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This article in SSSAJ

  1. Vol. 19 No. 1, p. 63-66

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The Absorption of Phosphorus from Phosphate Fertilizers Applied to Established Meadows: III. Effect of Phosphorus Source and Placement and of Meadow Composition1

  1. John Pesek2



Three experiments were conducted to determine the absorption of phosphorus from concentrated superphosphate and calcium metaphosphate when applied to established meadows. They were located on Ida silt loam, a loess derived calcareous (pH 7.8) soil in western Iowa; Seymour silt loam, a loess derived acid (pH 5.8) soil in southern Iowa; and Floyd loam, a glaciated acid (pH 5.6) soil in northeastern Iowa. The differential phosphate treatments supplied 40 pounds of P2O5 per acre as concentrated superphosphate and <10 and <40 mesh calcium metaphosphate. Each phosphate source was applied broadcast or drilled in rows 7 inches apart and about an inch deep to compare placement.

It was found that either broadcasting or drilling the phosphate fertilizers studied was an effective means of supplying additional phosphorus to established meadows; however, the drilling operation appeared to decrease the forage yields slightly at all three locations. In addition, the plant absorption data for phosphorus showed that broadcasting was more effective than drilling as a method of applying calcium metaphosphate.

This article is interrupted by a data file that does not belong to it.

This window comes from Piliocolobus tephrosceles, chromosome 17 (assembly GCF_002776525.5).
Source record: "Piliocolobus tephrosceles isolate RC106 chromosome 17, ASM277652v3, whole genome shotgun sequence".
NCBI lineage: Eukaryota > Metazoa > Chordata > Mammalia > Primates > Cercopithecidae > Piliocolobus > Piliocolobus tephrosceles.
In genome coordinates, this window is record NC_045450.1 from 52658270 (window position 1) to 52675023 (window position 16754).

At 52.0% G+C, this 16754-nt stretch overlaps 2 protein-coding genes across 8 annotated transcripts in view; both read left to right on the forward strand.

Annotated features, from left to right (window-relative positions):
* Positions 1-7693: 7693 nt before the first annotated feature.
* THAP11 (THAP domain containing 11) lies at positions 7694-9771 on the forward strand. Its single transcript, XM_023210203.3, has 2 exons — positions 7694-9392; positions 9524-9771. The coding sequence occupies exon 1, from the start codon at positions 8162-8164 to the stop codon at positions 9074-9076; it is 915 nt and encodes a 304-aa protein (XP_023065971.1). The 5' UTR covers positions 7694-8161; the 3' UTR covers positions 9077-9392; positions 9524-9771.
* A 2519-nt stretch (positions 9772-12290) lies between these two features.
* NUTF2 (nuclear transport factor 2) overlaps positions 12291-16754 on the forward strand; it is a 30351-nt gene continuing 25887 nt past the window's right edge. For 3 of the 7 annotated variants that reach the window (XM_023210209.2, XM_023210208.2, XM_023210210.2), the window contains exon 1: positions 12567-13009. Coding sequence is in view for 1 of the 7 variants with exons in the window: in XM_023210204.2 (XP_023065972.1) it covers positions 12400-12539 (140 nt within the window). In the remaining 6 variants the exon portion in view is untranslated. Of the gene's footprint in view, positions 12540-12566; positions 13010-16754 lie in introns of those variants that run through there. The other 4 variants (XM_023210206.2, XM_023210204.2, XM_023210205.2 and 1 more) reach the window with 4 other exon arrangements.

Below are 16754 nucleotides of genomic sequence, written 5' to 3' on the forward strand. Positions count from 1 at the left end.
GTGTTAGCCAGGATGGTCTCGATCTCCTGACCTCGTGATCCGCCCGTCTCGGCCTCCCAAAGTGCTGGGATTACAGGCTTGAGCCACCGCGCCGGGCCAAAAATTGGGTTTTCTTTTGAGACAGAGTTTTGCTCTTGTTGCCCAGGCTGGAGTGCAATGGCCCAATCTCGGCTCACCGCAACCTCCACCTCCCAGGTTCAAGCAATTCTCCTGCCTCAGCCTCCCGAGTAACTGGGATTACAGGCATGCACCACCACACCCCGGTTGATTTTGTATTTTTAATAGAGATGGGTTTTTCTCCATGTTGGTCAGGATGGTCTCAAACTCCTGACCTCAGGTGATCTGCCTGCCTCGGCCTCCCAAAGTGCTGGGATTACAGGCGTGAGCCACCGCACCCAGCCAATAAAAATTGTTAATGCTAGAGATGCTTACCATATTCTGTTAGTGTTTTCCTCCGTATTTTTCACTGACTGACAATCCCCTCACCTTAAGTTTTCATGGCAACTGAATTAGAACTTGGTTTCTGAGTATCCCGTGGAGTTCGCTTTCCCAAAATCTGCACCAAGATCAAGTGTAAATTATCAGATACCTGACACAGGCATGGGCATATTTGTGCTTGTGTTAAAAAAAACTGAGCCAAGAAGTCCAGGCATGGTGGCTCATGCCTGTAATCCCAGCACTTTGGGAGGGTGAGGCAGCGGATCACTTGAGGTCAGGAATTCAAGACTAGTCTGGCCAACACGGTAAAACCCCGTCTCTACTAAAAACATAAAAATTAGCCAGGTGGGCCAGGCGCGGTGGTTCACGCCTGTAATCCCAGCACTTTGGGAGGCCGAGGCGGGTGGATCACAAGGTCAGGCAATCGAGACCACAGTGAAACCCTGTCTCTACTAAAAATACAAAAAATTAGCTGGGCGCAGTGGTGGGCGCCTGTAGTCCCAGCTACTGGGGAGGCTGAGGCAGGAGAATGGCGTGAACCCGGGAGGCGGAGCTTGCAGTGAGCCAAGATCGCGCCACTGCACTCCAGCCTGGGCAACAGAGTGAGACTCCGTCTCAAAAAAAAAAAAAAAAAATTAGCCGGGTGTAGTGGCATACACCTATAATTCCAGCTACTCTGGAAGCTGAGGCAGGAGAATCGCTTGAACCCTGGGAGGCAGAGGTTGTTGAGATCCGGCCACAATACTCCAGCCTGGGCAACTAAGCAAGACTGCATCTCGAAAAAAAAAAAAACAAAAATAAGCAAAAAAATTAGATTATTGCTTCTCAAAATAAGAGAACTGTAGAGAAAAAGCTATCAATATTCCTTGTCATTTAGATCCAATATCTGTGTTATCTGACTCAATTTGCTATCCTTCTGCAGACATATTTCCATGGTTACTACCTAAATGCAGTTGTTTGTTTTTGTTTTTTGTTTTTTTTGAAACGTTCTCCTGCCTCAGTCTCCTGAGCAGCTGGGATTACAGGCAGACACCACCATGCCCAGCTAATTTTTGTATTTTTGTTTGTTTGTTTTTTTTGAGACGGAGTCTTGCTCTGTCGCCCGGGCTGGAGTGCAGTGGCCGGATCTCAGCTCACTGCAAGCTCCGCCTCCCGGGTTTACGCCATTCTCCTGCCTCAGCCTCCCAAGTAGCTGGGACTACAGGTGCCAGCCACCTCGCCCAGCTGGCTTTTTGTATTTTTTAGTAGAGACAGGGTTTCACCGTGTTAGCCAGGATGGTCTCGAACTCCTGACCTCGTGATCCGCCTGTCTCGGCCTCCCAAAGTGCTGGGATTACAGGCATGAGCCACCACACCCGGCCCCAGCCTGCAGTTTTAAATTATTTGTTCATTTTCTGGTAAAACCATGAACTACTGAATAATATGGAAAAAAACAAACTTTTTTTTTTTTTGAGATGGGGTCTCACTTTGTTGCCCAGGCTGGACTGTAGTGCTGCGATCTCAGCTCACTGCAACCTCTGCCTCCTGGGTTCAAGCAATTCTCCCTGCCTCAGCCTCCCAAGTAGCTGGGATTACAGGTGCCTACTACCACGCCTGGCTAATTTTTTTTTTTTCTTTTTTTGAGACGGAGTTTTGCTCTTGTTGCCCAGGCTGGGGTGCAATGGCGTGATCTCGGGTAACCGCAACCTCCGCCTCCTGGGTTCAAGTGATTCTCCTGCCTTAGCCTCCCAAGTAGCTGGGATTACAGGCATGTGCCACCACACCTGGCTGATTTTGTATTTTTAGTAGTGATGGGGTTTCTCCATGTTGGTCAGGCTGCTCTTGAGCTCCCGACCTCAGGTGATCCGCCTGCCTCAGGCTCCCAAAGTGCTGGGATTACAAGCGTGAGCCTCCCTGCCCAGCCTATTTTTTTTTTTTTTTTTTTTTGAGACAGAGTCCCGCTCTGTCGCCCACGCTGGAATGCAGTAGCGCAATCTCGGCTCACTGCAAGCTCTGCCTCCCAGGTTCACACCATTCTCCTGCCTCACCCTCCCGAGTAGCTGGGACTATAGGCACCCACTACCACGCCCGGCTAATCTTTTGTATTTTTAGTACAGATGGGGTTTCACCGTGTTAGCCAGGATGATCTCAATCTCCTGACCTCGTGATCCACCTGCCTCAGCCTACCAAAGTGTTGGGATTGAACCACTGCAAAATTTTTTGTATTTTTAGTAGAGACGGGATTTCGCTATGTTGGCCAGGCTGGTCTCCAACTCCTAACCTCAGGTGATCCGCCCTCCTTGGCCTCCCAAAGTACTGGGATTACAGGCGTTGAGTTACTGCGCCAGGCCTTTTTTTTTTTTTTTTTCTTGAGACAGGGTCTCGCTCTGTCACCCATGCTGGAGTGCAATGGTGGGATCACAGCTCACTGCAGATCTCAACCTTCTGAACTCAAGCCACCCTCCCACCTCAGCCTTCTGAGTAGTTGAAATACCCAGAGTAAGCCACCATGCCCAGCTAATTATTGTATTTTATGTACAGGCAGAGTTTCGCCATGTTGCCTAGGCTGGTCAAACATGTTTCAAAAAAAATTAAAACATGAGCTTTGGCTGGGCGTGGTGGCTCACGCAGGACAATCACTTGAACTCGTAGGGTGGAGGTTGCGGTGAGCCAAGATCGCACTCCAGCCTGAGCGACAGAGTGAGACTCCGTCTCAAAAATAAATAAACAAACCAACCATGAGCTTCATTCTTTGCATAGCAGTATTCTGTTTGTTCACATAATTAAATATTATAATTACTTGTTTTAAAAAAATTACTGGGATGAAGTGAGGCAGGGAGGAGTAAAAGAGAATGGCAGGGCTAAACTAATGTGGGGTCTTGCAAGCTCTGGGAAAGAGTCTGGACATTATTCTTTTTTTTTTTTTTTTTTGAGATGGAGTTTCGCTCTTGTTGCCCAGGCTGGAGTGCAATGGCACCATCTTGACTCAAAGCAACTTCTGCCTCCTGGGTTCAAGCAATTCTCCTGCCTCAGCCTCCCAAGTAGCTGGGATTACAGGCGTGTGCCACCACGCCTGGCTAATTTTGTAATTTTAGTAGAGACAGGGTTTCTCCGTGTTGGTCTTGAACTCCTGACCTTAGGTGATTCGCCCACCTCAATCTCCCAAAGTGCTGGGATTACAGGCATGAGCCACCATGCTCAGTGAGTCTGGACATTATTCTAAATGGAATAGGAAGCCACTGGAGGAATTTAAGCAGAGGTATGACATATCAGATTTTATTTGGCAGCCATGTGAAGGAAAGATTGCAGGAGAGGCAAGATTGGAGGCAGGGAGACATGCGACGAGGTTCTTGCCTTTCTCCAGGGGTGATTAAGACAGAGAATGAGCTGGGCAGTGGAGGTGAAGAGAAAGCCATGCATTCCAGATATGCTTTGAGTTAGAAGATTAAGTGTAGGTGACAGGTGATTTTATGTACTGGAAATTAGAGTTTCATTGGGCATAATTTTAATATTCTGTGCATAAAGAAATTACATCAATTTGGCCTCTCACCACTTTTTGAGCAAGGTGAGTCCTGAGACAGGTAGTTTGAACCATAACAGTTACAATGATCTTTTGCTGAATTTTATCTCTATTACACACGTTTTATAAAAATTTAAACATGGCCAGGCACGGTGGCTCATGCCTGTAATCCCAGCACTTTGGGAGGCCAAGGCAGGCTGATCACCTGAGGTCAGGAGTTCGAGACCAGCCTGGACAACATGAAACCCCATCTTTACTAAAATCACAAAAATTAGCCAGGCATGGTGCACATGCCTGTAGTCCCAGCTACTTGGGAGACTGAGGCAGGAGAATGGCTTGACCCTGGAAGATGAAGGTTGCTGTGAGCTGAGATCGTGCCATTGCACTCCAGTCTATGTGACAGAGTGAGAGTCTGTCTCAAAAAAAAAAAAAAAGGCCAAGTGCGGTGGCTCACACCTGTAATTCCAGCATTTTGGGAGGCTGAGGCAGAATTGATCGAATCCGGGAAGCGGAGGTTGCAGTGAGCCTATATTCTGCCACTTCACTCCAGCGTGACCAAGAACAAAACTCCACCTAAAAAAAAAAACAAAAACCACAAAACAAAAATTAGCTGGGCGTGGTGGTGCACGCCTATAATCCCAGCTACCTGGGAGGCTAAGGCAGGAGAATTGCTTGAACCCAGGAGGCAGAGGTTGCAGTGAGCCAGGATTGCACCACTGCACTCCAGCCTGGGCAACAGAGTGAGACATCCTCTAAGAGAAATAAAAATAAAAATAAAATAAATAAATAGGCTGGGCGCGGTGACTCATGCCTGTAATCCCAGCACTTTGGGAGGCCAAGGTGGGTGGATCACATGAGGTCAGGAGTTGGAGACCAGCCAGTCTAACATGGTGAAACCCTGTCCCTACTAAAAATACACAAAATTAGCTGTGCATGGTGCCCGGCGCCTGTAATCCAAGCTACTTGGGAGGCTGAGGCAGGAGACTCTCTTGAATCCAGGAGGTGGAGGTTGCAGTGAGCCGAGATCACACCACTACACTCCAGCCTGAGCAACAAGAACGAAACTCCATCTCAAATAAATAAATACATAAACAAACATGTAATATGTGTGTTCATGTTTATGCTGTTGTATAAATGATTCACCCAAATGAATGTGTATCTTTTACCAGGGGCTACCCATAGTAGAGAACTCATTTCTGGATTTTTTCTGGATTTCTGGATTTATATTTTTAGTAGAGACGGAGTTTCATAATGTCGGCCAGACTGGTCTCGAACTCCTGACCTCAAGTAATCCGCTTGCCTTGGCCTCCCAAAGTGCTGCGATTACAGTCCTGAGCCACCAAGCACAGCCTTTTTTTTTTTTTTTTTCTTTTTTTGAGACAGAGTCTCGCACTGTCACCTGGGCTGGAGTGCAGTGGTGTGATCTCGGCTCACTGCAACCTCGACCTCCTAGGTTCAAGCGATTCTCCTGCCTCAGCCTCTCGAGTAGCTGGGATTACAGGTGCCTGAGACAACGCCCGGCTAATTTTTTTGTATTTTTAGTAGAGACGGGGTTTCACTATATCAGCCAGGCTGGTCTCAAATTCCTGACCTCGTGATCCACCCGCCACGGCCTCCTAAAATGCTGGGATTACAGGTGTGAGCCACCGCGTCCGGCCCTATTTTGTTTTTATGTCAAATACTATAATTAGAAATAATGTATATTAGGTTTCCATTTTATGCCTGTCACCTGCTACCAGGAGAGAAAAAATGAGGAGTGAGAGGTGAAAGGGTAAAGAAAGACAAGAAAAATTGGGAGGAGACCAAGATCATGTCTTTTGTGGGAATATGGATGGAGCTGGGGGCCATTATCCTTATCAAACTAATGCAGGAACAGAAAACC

The finer <40 mesh calcium metaphosphate supplied a greater percentage of the plant phosphorus than did the <10 mesh material. The data indicate that superphosphate was more readily available to plants than was calcium metaphosphate, and that it might be preferred on extremely phosphorus-deficient soils. Otherwise it seems that calcium metaphosphate might be used on a phosphorus equivalent basis.

In general, the legumes derived a greater percentage of their phosphorus from the fertilizer than did the associated grass, especially in case of the first hay cutting and with calcium metaphosphate. These differences were not as consistent in the second cutting and in case of superphosphate.

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